I do a lot of my writing in coffee shops, little independently owned places with punny names along the lines of The Daily Grind, The Supreme Bean, Brewed Awakening, Higher Grounds, Brew Ha Ha, Java the Hut. (I wonder if British writers repair for refreshment to tea shops… and would those have cute names too? Tempest in a Teapot? Nooks and Grannies, for the older clientele? CeleBriTea?) The punishment (ha!) continues inside with the tip jars: Support counter intelligence. Afraid of change? Leave yours here! Feeling tipsy? Change is good. Show us your tips.
Erotic book titles often reach for the puns, in a way that Booker prize winners, for example, do not. Some of my favorites (for titles; I haven’t necessarily even read all of these, but their titles caught my eye):
Bottoms Up: Spanking Good Stories (Edited by Rachel Kramer Bussel)
Coming Attractions (S.L. Carpenter, Sahara Kelly)
Foreign Affairs: Erotic Travel Tales (Edited by Mitzi Szereto)
Good Cop, Bad Girl (Paige Tyler)
The Oy of Sex: Jewish Women Write Erotica (edited by Marcy Sheiner)
Rock My Socks Off (a novel in which rocking horses play a role) (Jeremy Edwards)
I don’t struggle so much with story titles; for one thing, it’s a shorter, more unified piece of writing to sum up. Thus, among mine, I have “Sales Pitch” for an encounter that takes place between a salesclerk and a customer; “Layover” for a meeting between flights in an airport; and “Schiphol” takes place in the Amsterdam airport, whose name is—surprise—Schiphol.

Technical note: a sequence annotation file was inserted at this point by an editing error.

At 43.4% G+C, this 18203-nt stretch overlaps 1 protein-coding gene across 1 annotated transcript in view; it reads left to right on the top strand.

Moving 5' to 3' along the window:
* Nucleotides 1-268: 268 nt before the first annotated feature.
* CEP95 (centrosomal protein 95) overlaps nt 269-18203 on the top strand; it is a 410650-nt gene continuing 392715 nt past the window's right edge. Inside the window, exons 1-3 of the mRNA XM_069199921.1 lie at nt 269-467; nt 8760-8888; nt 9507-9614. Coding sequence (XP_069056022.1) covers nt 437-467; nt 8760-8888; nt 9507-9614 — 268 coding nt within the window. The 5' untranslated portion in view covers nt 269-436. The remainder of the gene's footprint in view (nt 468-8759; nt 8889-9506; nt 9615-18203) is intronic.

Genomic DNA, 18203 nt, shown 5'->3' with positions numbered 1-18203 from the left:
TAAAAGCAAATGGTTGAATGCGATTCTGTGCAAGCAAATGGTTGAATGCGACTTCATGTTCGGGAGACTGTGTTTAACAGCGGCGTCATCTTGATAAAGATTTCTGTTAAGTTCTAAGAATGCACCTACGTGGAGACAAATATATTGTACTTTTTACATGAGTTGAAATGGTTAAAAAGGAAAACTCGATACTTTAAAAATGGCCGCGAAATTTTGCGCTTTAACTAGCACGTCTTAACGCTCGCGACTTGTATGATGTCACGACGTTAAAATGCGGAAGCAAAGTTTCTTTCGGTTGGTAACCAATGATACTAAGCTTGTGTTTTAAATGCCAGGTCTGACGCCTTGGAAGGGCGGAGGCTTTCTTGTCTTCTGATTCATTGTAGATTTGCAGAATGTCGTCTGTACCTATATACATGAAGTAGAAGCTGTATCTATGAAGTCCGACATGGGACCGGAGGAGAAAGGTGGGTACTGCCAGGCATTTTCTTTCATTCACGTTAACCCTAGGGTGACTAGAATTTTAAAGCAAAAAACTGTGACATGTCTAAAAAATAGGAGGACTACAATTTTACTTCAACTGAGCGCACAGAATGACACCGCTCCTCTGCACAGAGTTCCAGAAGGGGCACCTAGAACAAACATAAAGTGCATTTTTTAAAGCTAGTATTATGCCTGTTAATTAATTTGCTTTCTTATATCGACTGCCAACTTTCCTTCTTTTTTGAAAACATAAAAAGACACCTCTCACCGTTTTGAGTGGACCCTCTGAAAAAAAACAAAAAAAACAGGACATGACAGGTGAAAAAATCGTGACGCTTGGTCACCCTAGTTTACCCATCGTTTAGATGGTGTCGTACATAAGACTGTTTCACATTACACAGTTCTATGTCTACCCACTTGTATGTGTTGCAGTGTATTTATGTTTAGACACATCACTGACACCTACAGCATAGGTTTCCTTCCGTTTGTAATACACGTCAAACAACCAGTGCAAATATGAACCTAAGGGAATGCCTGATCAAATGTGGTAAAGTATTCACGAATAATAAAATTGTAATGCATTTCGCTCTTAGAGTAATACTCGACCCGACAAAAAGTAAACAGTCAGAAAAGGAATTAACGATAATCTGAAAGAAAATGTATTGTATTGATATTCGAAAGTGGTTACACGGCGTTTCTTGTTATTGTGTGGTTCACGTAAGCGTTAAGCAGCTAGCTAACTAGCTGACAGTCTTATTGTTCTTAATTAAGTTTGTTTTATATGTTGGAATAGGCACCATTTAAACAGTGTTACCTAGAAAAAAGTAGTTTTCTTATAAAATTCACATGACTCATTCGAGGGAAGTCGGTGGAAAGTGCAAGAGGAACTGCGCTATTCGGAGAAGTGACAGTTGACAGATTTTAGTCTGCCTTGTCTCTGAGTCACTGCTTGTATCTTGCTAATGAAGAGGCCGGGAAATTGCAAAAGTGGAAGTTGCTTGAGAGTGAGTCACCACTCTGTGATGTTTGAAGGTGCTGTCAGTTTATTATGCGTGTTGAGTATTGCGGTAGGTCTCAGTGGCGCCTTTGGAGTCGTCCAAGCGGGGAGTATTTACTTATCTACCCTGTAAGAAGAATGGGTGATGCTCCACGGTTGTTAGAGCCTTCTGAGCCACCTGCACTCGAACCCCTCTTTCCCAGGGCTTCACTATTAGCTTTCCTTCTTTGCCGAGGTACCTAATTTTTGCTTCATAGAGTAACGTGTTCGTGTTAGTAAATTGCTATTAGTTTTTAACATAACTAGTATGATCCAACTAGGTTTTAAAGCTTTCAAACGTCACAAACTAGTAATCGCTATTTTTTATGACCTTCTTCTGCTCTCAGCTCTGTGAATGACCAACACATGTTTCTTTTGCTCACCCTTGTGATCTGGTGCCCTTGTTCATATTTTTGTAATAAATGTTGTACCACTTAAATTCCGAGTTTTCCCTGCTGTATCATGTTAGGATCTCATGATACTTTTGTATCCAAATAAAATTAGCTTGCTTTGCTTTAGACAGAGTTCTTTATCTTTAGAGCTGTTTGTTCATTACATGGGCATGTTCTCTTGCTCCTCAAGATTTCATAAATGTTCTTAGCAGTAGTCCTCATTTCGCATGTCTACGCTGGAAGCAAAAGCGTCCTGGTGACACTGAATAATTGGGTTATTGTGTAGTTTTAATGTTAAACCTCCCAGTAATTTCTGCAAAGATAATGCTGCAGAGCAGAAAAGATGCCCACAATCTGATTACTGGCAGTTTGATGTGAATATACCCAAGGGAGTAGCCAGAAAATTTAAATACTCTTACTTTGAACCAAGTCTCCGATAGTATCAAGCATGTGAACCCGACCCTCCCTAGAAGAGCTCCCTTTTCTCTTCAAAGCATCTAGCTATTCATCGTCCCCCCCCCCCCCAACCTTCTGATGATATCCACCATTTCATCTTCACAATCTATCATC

But naming a whole book is harder. Something too obscure doesn’t give the reader enough information; “Schiphol” for a whole book gives no indication as to what’s inside. And then, like smart sexy partners with no hang-ups, it seems like the good ones have already been taken. Foreign Affairs was gone, Wanderlust had been used (twice), and someone else had the simple Erotic Travel Tales.
Interestingly, titles of books cannot be copyrighted. So even if someone else has called her book Wanderlust, I am still free to do so. However, authors and publishers avoid this whenever possible, because it helps nobody to have your book confused with someone else’s. You look unoriginal, and your readers could be confused. If they buy someone else’s book instead of yours, you’ve lost your sale, and if they buy yours instead of the one they were really looking for, you’ve lost their good will.
I turned to my friends, thinking it might be easier to pick from a selection than to invent my own. Travel Sex? Too blunt. Jet Shagged? Too silly. Around the World in Eighty Ways? (“You could call your character Family Jules or Fellatio Fogg!” said the friend who suggested this one). And then finally…. Transported. It just felt right. It included travel, and it included sex without being too obvious. Definitions for transport range from “move something or somebody around; usually over long distances” to “ecstasy: a state of being carried away by overwhelming emotion” to “enchant: hold spellbound.”
Writers often use the metaphor of giving birth to explain how they feel about creating a book. I’d draw a parallel with names there, too. If you ask your friends what they think of your baby name before the child arrives, you might hear some negative opinions: “I worked with a Judy once; she was a total bitch.” “I had a cousin Judy—she died young.” But when you announce the birth of your child, everyone is supportive: “Oh, that’s a beautiful name.” “My favorite aunt was called Judy—a lovely, intelligent woman.”
Before its publication, I heard that Transported was too subtle a title, and also that it was too obvious. Once it came out, though, people just said that it was a nice catchy title. Thank you! It’s my baby, and I love her.
I have my next title already, actually. But I’m keeping it secret.